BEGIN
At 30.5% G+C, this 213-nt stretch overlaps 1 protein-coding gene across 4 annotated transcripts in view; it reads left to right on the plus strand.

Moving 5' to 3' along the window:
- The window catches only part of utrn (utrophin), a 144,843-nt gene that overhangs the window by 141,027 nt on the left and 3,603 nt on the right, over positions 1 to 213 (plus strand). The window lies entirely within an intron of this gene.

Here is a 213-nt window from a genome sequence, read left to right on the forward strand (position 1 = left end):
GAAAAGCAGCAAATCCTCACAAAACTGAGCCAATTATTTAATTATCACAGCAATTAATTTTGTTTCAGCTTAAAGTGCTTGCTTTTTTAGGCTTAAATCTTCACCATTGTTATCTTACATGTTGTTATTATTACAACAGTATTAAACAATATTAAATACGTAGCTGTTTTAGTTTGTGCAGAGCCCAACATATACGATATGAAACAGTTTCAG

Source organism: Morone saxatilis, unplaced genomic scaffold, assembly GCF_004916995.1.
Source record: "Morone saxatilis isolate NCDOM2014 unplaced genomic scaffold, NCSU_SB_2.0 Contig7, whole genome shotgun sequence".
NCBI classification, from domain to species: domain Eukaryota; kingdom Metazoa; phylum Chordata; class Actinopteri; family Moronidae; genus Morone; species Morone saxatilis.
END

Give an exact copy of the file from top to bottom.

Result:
At 30.5% G+C, this 213-nt stretch overlaps 1 protein-coding gene across 4 annotated transcripts in view; it reads left to right on the plus strand.

Moving 5' to 3' along the window:
- The window catches only part of utrn (utrophin), a 144,843-nt gene that overhangs the window by 141,027 nt on the left and 3,603 nt on the right, over positions 1 to 213 (plus strand). The window lies entirely within an intron of this gene.

Here is a 213-nt window from a genome sequence, read left to right on the forward strand (position 1 = left end):
GAAAAGCAGCAAATCCTCACAAAACTGAGCCAATTATTTAATTATCACAGCAATTAATTTTGTTTCAGCTTAAAGTGCTTGCTTTTTTAGGCTTAAATCTTCACCATTGTTATCTTACATGTTGTTATTATTACAACAGTATTAAACAATATTAAATACGTAGCTGTTTTAGTTTGTGCAGAGCCCAACATATACGATATGAAACAGTTTCAG

Source organism: Morone saxatilis, unplaced genomic scaffold, assembly GCF_004916995.1.
Source record: "Morone saxatilis isolate NCDOM2014 unplaced genomic scaffold, NCSU_SB_2.0 Contig7, whole genome shotgun sequence".
NCBI classification, from domain to species: domain Eukaryota; kingdom Metazoa; phylum Chordata; class Actinopteri; family Moronidae; genus Morone; species Morone saxatilis.